Block on Trump's Asylum Ban Upheld by Supreme Court
The 911 calls from Hope Solo's home that led to Jerramy Stevens' domestic violence arrest have been released.
The altercation occurred on the eve of Solo and Stevens' wedding, and the calls were made by Solo's brother. Marcus Solo reportedly called 911 four times around 3 a.m. and told police that there was a fight, that alcohol was involved, and that medical attention was needed, the New England Sports Network reports.
There were eight people in the house at the time and Marcus refused to name who was responsible for the injuries, though he did say that a stun gun was used.
By the time police arrived, they found Hope Solo with a bloody elbow, an unnamed woman lying on the floor with a hip injury, and Marcus Solo with injuries to his head, eye, and knees, NESN reports.
Officers eventually found Stevens upstairs; authorities stated that he appeared to be hiding. In his defense, Stevens said that he was sleeping during the fight, but he was arrested anyway for fourth-degree domestic violence assault.
Stevens' incarceration did not last long, as he was released the very next day due to lack of evidence. That same day, Stevens and Solo got married.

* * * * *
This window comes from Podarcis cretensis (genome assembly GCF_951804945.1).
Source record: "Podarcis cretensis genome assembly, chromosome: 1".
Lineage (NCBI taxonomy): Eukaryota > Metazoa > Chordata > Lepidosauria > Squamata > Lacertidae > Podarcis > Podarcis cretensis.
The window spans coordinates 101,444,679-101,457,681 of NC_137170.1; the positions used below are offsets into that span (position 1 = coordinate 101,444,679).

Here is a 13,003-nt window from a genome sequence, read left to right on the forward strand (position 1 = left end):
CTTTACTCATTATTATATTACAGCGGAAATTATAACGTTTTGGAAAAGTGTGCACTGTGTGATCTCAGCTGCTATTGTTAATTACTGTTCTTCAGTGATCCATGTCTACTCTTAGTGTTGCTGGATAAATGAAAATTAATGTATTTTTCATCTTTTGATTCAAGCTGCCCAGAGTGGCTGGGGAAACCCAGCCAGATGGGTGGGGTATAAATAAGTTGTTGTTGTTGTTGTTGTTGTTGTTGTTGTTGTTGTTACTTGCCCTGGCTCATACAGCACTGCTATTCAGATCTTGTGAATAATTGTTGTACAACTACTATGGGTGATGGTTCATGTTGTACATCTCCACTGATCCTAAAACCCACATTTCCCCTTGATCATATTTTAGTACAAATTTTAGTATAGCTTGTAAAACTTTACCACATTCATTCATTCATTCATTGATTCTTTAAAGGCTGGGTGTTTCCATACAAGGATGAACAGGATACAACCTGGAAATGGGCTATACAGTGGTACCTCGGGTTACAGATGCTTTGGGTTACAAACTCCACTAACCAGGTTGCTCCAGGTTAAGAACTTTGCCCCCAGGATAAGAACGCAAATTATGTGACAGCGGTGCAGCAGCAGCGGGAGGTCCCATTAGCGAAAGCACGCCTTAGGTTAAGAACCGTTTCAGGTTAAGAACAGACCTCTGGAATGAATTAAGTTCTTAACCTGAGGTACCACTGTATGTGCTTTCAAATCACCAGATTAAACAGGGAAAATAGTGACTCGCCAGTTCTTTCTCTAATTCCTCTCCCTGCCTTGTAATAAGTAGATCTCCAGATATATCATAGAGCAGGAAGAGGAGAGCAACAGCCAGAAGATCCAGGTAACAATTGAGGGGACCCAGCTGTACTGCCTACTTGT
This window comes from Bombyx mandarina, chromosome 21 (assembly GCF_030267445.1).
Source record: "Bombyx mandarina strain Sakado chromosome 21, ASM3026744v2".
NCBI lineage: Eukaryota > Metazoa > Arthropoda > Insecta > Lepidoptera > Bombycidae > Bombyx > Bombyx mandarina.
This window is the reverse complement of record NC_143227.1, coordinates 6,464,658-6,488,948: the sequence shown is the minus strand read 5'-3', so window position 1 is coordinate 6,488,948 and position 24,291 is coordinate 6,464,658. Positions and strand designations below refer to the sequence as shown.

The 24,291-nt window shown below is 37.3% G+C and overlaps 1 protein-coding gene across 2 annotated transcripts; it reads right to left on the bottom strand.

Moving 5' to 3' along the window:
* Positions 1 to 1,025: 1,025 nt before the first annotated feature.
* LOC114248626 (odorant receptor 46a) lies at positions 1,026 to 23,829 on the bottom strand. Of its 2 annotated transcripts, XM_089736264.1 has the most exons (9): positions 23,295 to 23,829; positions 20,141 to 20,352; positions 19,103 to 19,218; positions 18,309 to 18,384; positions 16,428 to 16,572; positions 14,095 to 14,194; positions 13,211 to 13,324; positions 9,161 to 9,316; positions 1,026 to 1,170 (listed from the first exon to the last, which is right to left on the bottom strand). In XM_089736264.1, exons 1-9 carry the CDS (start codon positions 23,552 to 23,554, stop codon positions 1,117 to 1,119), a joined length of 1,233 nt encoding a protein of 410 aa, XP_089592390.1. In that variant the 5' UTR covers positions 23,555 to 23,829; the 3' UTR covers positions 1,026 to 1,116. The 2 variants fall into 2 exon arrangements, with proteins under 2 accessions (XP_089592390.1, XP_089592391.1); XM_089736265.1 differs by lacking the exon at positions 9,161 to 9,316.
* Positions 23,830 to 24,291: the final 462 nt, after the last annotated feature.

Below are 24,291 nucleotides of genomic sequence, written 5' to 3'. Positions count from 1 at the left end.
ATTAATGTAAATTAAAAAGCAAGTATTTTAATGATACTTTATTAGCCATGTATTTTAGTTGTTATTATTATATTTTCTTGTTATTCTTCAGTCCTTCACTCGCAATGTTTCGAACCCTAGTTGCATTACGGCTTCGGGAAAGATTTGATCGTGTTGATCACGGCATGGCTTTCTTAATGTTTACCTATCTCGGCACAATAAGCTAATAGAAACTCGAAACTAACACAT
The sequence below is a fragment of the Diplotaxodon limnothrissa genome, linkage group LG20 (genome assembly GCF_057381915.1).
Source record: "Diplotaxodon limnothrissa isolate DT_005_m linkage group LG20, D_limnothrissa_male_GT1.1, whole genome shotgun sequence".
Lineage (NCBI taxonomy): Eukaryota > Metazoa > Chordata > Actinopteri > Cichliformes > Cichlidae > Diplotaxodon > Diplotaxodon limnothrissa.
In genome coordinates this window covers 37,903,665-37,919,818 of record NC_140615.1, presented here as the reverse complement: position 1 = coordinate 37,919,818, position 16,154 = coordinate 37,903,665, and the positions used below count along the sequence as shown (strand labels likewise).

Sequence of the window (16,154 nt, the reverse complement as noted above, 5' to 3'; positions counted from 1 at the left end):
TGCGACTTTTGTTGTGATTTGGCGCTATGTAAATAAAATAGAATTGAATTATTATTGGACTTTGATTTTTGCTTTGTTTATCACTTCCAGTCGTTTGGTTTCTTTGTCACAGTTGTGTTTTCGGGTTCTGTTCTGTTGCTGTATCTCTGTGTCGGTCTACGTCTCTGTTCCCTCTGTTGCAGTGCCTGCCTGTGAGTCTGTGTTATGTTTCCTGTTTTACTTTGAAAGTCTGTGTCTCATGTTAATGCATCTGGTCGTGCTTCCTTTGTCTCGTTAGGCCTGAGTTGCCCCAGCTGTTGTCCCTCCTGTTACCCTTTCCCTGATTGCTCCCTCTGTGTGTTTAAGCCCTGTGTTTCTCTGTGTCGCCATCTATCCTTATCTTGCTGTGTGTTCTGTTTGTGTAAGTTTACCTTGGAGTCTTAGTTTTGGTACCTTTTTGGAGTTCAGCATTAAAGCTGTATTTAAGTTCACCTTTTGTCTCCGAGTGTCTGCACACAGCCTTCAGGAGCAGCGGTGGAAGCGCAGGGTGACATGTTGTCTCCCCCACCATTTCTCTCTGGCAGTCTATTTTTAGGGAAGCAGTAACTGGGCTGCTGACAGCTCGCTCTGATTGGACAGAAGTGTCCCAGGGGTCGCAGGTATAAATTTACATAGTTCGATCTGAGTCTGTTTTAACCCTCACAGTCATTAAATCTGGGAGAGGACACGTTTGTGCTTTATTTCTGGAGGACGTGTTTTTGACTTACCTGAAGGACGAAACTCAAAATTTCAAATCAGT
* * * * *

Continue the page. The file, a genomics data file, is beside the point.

With four 911 calls, you may be wondering why authorities dropped the case citing a lack of evidence. After all, the U.S. Supreme Court has held that emergency calls to 911 may be admitted into evidence when a victim is unable to testify. The rationale: 911 calls are designed to describe current circumstances, and the victim/caller is technically not "testifying" in the 911 call, according to Reuters. (That's significant because in general, introducing "testimony" at trial requires an opportunity to cross-examine the witness.)
The 2006 Supreme Court ruling was hailed as a victory for domestic violence victims, as prosecutors now had evidence against the alleged attacker even if the victim later decided not to testify.
However, despite four 911 calls, prosecutors may have had too little to pin on Jerramy Stevens, as the ex-football player was never specifically identified in the call as the culprit. And without the assistance of Hope Solo or her brother Marcus, prosecutors may have had no way to prove that Stevens was responsible for the injuries.
Meeting with a lawyer can help you understand your options and how to best protect your rights. Visit our attorney directory to find a lawyer near you who can help.